It came about when thinking people looked at their world free form preconceptions and came to a better approximation of the truth, away from the dogmatic and evidence-deficient worldview offered by Christianity.

I'm sorry if I sound abrasive; it's not your ignorance that annoys me - that in itself is nothing to be ashamed of, for we're all ignorant about various things - it's your arrogance, and the way you seem to think you can tell others - who are clearly more well-informed than you are - what's what, as though you had attained some measure of understanding about the things you invoke. I’m sorry, but clearly you haven’t, and I could talk for hours about why. Perhaps you think that being Christian gives people the authority to talk down to others; it emphatically does not, and I'll gladly talk down to them when they start getting above themselves.

Skywolf said...

skywolf - I forsee some interesting debates with you in the future over at my Blog...

I look forward to it, 'kitten. *grins back*

The Moose said...

Interesting how a discussion on like this reverts back to evolution, billions of years and such. There are other posts that discuss that at length.

As for this discussion, Skywolf calls Christians who say "homosexuality is a sin" hypocrites.

SW: "So they can hide their homophobia behind the Bible, but still quite happily munch on bacon sandwiches, wear mixed fibres, and uphold equal rights for women (although these aren't always the case across the board, admmittedly)."

Just as much as it isn't tolerated for someone to speak on scientific matters here with ignorance, it shouldn't be accepted for someone to speak about "the law" of the Bible without a complete understanding of it. The argument of women's rights, eating pork, and mixed fibers had no weight whatsoever.

The Bible may not be the compass for your life but it is the foundation for many of the modern institutions we hold so dear including marriage. According to the Bible, homosexuality is outside God's will for our lives JUST AS much as any sex outside the boundaries of marriage.

That being said, there is never ever a cause for someone who claims to be a follower of Christ to show anything but love for their fellow man. This doesn't mean that they believe that what the other person is involved in is right but rather that they value them as a human being and even more so that God values them.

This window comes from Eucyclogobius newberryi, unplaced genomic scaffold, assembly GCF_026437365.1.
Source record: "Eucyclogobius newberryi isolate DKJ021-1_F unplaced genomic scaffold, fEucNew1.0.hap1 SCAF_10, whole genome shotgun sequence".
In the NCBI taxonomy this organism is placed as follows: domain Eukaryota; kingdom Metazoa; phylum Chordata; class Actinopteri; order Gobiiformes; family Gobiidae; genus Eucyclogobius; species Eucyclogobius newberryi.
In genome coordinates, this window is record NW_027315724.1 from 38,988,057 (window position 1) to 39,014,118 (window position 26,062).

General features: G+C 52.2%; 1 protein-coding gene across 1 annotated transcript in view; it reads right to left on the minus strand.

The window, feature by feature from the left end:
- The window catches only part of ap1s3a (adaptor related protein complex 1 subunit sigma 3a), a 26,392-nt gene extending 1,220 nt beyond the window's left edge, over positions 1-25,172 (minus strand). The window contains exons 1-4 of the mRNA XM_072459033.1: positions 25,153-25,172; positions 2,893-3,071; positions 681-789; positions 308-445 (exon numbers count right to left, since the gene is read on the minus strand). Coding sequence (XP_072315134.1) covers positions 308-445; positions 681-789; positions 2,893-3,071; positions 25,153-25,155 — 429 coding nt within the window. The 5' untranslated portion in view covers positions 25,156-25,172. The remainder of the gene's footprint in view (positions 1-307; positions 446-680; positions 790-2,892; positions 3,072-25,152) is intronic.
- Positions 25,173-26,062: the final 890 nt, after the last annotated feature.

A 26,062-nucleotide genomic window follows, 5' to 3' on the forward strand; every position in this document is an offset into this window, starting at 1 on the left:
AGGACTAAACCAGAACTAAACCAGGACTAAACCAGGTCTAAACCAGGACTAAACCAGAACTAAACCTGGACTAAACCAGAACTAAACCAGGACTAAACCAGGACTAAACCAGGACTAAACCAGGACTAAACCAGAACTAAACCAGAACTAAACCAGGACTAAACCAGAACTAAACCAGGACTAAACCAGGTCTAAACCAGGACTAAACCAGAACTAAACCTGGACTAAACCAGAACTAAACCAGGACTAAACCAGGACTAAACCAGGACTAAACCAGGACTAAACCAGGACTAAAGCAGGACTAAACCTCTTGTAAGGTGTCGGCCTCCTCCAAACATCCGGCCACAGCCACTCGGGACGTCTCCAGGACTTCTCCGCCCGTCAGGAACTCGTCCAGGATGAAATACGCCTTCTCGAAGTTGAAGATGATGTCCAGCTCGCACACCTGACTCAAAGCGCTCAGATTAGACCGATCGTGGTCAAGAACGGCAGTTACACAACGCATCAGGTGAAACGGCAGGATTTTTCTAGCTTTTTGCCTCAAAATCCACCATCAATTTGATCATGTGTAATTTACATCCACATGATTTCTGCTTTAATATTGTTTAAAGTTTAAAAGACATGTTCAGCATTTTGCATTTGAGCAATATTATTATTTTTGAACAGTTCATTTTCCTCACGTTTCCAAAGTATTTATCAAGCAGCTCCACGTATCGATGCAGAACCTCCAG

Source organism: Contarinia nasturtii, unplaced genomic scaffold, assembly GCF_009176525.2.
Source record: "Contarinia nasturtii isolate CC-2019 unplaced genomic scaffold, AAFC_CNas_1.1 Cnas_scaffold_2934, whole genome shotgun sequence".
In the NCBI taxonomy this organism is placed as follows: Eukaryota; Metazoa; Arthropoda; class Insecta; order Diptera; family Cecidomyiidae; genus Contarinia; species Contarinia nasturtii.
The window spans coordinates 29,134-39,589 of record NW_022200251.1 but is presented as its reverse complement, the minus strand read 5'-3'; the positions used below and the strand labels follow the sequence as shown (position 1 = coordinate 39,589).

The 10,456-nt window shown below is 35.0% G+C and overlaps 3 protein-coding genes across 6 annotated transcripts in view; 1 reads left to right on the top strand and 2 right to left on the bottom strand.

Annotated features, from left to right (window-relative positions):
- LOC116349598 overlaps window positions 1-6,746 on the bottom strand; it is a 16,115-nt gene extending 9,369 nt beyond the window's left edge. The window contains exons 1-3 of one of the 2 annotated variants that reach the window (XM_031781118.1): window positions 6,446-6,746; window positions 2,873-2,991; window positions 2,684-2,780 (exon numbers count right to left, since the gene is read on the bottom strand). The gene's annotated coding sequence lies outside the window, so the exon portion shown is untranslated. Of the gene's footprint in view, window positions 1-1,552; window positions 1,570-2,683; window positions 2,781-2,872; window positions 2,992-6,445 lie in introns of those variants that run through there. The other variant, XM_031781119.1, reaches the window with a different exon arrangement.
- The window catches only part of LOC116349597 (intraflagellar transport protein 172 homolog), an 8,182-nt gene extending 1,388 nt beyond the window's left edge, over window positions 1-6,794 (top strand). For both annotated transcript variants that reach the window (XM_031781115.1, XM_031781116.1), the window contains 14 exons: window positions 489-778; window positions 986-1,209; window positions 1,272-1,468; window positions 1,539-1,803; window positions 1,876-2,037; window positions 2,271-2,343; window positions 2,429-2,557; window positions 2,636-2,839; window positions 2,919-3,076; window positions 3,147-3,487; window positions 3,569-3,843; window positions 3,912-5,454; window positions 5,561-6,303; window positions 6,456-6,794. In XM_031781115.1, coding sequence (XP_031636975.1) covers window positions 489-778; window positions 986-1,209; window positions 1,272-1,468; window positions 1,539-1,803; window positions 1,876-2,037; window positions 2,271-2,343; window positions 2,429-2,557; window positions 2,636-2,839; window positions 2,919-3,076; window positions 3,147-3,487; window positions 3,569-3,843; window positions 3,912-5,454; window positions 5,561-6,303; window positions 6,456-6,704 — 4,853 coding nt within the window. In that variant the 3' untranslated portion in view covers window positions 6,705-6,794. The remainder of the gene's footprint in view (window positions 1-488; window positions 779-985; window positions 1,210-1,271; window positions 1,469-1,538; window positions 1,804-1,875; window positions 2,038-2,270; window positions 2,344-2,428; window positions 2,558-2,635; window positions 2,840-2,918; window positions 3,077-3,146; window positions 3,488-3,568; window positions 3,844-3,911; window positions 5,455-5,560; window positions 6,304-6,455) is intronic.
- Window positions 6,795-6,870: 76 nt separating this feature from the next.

The Bible is the guidepost for my life as a message of freedom, justice, mercy, love, compassion, and hope. Through it I have come to know my Lord and Savior Jesus Christ. Do I believe that Jesus Christ is the only way to know peace? Yes. Not right for you? Fine but don't write it off until you have pursued it to its end. God loves you with a passion unrivaled by any human on earth.

I ached to discuss the evolution thing but I thought the discussion for this post needed to come back to the Bible and it's authority in our lives (or lack thereof in others).

Thanks again for all of your openness. It has been interesting for me to read these thoughts. Thanks for allowing me to share mine.

Skywolf said...

I do actually have a good understanding of the Bible, Moose. A complete understanding? Probably not. But I'm not sure anyone has that, do they? I fully understand the fact that most of the laws I referred to are ancient Hebrew laws that it is widely accepted no longer have a place in today's modern society. But I would argue the very same for the laws against homosexuality. And I still ask why it is acceptable to declare certain laws no longer relevant whilst upholding other laws that appear equally irrelevant in today's world?

You seem to be saying that the argument against homosexuality is simply an argument against sex outside of marriage. That would be a logical argument, seeing as how homosexual marriages are still impossible in the majority of countries. But I don't believe that's the argument that's normally used against homosexuality, is it? I'm sure you can come up with the verses more readily than I can, but there are passages in the New Testament (mainly from Paul, I believe?) that condemn a 'man laying with a man' outright. There is no mention of marriage in these passages, or a lumping of this with the rule against sex outside of marriage, as far as I'm aware.

I respect the fact that you use your Bible as your guidepost. But people all over the world say the same thing, and yet often have very different ideas of how to live their lives. So surely there are many different ways to interpret and use the Bible in one's life? If so, one person declaring that their interpretation of it is correct and must be followed by everyone else (which was the origin of Kevin's post) seems arrogant, does it not?